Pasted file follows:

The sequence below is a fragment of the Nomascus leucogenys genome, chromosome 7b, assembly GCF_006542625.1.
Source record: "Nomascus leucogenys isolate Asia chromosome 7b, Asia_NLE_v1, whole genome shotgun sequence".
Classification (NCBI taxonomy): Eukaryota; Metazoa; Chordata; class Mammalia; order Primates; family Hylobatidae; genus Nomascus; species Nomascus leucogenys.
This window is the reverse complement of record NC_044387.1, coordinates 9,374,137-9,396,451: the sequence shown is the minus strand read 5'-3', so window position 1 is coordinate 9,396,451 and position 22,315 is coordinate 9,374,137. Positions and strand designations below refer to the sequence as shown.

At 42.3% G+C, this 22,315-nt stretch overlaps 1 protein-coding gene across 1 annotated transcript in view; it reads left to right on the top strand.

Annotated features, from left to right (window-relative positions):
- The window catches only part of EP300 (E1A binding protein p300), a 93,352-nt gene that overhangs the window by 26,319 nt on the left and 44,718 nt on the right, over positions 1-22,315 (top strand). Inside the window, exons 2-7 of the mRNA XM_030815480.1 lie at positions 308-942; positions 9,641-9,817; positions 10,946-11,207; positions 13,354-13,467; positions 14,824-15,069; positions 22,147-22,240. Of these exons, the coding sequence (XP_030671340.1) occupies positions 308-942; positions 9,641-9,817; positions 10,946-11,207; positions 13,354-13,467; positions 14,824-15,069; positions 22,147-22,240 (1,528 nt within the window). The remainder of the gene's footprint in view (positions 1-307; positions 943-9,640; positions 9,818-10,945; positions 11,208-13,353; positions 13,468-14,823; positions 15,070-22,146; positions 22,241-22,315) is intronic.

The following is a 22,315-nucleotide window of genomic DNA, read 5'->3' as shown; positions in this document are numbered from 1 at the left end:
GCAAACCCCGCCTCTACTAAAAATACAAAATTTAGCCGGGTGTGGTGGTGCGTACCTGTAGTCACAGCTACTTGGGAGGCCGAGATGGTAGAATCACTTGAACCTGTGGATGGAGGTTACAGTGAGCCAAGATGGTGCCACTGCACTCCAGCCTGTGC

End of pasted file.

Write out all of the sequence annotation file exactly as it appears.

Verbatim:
The sequence below is a fragment of the Nomascus leucogenys genome, chromosome 7b, assembly GCF_006542625.1.
Source record: "Nomascus leucogenys isolate Asia chromosome 7b, Asia_NLE_v1, whole genome shotgun sequence".
Classification (NCBI taxonomy): Eukaryota; Metazoa; Chordata; class Mammalia; order Primates; family Hylobatidae; genus Nomascus; species Nomascus leucogenys.
This window is the reverse complement of record NC_044387.1, coordinates 9,374,137-9,396,451: the sequence shown is the minus strand read 5'-3', so window position 1 is coordinate 9,396,451 and position 22,315 is coordinate 9,374,137. Positions and strand designations below refer to the sequence as shown.

At 42.3% G+C, this 22,315-nt stretch overlaps 1 protein-coding gene across 1 annotated transcript in view; it reads left to right on the top strand.

Annotated features, from left to right (window-relative positions):
- The window catches only part of EP300 (E1A binding protein p300), a 93,352-nt gene that overhangs the window by 26,319 nt on the left and 44,718 nt on the right, over positions 1-22,315 (top strand). Inside the window, exons 2-7 of the mRNA XM_030815480.1 lie at positions 308-942; positions 9,641-9,817; positions 10,946-11,207; positions 13,354-13,467; positions 14,824-15,069; positions 22,147-22,240. Of these exons, the coding sequence (XP_030671340.1) occupies positions 308-942; positions 9,641-9,817; positions 10,946-11,207; positions 13,354-13,467; positions 14,824-15,069; positions 22,147-22,240 (1,528 nt within the window). The remainder of the gene's footprint in view (positions 1-307; positions 943-9,640; positions 9,818-10,945; positions 11,208-13,353; positions 13,468-14,823; positions 15,070-22,146; positions 22,241-22,315) is intronic.

The following is a 22,315-nucleotide window of genomic DNA, read 5'->3' as shown; positions in this document are numbered from 1 at the left end:
GCAAACCCCGCCTCTACTAAAAATACAAAATTTAGCCGGGTGTGGTGGTGCGTACCTGTAGTCACAGCTACTTGGGAGGCCGAGATGGTAGAATCACTTGAACCTGTGGATGGAGGTTACAGTGAGCCAAGATGGTGCCACTGCACTCCAGCCTGTGC